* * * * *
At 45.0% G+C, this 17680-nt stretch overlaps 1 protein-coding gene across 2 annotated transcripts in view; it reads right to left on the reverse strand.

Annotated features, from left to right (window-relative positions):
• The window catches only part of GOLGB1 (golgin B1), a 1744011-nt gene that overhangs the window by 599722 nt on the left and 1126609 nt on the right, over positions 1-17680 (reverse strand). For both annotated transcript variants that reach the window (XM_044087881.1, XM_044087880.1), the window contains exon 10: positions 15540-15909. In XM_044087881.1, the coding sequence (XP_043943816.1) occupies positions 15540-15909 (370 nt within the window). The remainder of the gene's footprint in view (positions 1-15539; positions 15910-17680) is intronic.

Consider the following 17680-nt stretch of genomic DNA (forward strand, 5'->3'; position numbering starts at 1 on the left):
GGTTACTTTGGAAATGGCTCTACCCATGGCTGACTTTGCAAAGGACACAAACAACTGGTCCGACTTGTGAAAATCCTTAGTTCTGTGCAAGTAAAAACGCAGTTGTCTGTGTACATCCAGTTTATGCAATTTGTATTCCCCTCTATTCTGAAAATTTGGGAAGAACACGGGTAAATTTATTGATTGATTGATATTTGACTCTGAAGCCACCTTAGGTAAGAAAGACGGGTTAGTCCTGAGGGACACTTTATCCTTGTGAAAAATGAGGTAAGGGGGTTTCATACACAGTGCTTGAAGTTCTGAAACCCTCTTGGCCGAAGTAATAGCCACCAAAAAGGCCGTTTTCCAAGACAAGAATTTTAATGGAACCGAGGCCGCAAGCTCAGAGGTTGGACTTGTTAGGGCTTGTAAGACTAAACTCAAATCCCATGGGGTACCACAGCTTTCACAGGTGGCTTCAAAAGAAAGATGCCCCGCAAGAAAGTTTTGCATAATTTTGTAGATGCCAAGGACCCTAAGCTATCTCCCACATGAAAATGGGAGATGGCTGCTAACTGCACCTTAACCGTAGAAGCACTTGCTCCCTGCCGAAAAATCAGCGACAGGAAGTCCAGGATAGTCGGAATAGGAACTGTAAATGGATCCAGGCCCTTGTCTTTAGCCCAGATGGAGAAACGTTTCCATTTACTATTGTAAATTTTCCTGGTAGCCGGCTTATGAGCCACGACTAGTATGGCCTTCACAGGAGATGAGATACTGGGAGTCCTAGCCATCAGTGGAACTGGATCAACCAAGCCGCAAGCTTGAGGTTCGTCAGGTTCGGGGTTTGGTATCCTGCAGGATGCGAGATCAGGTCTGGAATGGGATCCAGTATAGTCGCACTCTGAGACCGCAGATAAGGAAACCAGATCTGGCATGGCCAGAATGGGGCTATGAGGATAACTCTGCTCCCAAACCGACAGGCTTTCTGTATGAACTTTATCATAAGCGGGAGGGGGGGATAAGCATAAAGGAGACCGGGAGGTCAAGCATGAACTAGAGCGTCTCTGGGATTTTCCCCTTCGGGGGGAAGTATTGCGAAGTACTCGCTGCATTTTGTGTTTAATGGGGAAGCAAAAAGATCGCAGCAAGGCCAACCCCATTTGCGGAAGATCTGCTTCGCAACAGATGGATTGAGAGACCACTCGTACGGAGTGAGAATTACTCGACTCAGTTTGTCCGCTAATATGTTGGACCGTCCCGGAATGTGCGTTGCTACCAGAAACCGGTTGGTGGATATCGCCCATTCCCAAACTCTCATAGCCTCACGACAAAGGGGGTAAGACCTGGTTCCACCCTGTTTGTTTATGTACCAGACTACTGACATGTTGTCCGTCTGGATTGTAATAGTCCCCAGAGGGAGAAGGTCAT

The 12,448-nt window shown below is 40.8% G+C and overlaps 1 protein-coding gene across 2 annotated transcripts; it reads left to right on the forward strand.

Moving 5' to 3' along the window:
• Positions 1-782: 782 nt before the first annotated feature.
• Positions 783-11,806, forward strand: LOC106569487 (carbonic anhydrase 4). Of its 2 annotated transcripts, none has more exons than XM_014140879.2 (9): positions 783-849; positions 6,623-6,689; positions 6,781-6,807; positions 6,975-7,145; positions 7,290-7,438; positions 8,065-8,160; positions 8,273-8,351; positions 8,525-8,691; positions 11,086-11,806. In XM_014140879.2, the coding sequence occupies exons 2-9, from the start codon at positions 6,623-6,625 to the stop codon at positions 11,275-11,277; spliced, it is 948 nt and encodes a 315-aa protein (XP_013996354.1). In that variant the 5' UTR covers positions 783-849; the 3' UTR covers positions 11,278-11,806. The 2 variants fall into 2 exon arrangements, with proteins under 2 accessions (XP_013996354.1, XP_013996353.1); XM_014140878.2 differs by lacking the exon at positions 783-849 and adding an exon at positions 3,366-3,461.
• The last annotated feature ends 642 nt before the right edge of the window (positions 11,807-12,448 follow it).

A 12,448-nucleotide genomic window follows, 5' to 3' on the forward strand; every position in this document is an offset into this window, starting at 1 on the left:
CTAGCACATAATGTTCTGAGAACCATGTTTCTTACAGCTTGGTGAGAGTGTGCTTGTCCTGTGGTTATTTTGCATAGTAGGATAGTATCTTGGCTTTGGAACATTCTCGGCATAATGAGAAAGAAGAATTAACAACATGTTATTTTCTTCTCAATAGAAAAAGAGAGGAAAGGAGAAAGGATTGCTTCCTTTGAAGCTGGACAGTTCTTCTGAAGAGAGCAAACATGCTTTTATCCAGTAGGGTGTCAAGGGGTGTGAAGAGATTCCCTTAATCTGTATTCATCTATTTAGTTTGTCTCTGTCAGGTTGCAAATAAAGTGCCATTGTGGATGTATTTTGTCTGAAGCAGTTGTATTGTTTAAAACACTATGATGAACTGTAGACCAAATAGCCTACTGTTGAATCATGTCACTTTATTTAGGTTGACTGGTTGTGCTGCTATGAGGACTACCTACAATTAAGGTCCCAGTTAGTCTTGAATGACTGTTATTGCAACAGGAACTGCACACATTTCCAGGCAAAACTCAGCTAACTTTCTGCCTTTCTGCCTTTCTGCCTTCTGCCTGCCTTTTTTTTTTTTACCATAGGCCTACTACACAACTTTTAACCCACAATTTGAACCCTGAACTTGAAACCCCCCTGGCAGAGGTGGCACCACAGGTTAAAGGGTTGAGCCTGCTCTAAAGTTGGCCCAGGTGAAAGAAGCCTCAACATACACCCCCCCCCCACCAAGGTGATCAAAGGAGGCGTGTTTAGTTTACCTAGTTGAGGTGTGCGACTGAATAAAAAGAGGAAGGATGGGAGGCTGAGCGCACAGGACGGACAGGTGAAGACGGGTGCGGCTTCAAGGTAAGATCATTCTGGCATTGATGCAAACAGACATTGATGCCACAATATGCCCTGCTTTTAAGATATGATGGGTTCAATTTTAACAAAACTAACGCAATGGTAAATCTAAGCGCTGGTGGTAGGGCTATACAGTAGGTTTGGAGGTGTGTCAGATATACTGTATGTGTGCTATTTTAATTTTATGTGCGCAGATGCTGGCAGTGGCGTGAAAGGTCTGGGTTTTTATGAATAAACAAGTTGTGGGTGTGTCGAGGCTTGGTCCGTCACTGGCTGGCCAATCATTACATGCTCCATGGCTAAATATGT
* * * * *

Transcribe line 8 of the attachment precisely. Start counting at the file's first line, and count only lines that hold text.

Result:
• Positions 1-782: 782 nt before the first annotated feature.